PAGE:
An examination of HIV knowledge and testing in a sample of heterosexual African-American and Afro-Caribbean men in Brooklyn, New York
Baseline data (N=125) from an HIV risk reduction program for at-risk heterosexual Black men were used to evaluate HIV knowledge differences between African-American [AA] (76.8%) and Afro-Caribbean [AC] (23.2%) men. Men, aged 19 to 65 years (M= 28.55, SD= 8.64) were recruited from 12 barbershops in Brooklyn, NY between 11/12 and 11/13. HIV knowledge was measured through 13 questions regarding HIV virus, transmission and prevention methods. Overall knowledge was computed from responses across 13 questions to form a dichotomized variable (complete vs incomplete) such that one group contained men who correctly answered all 13 questions and the other group contained men who gave at least one incorrect answer. Overall, only 23.8% had complete HIV knowledge, 46.9% did not know the HIV status of at least one of their sexual partners. Similar percentages of AA and AC men were classified as having incomplete HIV knowledge (73.5% vs. 85.7%), were unaware of the HIV status of at least one of their sexual partners (49.5% vs. 37.9%), and reported not having been tested for HIV in the past year (35.2% versus 43.3%) (all p-values>0.05). However, a greater percentage of AA men (56.7%) felt they were able to make a difference in the health of their family, friends and community when compared to AC men (33.3%) (p= 0.024). Although not all the results showed significant differences between the ethnic groups in this sample, our findings still highlight low HIV knowledge and a high degree of unawareness regarding the HIV status of men’s sexual partners.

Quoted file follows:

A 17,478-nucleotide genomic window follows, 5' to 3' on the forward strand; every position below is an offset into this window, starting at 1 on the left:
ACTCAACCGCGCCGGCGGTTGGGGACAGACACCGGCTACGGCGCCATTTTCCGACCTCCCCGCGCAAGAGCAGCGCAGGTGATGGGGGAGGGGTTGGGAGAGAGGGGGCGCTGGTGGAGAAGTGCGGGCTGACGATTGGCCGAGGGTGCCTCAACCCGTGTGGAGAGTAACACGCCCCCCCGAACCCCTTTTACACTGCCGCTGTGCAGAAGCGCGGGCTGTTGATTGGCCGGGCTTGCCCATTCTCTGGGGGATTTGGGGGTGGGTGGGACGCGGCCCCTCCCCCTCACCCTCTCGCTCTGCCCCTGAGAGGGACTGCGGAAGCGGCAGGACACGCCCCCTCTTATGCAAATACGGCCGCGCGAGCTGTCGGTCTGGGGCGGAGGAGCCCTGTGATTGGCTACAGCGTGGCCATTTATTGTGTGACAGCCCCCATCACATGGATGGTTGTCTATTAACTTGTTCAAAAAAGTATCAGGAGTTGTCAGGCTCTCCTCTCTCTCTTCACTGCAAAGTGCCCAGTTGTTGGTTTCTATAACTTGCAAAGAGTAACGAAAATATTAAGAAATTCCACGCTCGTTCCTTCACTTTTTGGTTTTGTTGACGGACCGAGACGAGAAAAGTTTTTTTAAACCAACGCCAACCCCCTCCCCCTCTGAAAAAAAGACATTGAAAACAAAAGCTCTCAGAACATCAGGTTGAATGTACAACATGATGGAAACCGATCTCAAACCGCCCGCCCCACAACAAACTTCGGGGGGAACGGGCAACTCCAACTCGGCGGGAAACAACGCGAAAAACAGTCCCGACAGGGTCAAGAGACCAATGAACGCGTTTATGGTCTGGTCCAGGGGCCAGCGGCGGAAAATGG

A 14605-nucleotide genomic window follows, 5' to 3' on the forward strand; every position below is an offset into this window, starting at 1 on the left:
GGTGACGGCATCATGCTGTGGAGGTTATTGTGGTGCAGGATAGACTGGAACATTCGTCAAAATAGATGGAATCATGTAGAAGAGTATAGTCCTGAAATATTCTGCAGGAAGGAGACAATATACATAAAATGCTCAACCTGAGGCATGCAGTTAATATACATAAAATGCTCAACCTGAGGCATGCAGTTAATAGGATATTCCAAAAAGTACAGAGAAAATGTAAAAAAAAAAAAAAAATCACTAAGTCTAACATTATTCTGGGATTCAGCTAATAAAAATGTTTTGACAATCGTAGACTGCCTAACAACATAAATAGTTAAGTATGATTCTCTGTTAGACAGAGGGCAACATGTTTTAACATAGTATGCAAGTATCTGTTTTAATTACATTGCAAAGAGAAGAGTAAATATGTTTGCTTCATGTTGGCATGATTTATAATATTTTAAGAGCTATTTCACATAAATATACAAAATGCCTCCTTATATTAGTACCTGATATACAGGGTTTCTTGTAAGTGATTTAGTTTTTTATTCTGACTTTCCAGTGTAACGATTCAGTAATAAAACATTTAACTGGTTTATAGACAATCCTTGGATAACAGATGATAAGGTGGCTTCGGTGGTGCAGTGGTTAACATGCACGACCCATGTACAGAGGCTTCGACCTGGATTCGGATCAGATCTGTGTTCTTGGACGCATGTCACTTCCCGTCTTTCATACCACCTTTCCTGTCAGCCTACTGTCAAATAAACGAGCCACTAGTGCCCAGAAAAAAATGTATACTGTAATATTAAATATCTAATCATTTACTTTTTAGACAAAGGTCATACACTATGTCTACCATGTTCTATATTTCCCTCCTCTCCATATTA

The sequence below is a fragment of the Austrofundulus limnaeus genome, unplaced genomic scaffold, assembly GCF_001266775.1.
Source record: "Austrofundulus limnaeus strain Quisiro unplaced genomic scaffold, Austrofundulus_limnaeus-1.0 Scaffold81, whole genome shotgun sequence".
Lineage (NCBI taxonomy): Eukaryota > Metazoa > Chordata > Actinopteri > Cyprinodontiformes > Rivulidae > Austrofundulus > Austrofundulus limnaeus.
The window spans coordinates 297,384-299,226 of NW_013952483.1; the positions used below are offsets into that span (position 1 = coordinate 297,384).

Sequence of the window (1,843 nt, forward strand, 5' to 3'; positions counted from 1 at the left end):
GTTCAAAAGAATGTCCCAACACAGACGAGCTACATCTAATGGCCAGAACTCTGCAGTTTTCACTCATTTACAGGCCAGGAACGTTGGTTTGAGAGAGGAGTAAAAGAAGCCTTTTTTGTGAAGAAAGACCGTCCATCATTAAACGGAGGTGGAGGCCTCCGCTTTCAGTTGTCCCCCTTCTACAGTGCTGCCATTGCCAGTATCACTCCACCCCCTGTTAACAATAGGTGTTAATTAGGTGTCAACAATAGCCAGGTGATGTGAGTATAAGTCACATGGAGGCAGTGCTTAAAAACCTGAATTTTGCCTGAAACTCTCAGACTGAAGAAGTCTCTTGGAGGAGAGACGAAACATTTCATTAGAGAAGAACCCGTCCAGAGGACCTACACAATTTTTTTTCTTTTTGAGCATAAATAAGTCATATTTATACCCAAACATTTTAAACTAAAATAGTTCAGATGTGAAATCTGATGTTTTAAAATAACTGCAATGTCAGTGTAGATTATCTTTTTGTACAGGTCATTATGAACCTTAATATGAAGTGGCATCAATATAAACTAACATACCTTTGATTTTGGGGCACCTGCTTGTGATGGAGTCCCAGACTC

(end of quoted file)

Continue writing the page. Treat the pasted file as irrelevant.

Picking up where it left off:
Diversity and culture
Planning of health education strategies, interventions, and programs
Discuss the knowledge gaps regarding HIV in heterosexual African-American and Afro-Caribbean men in a community sample in Brooklyn, NY
Keyword(s): HIV/AIDS, Community-Based Partnership & Collaboration
Presenting author's disclosure statement:
Qualified on the content I am responsible for because: I have been a trainee at the Brooklyn Health Disparities Center and Arthur Ashe Institute for Urban Health working on community outreach programs. I have been the principal data analyst for this data. Among my scientific interests has been HIV prevention strategies in minority populations, especially in Afro-Caribbeans.
Any relevant financial relationships? No
I agree to comply with the American Public Health Association Conflict of Interest and Commercial Support Guidelines,
and to disclose to the participants any off-label or experimental uses of a commercial product or service discussed
in my presentation.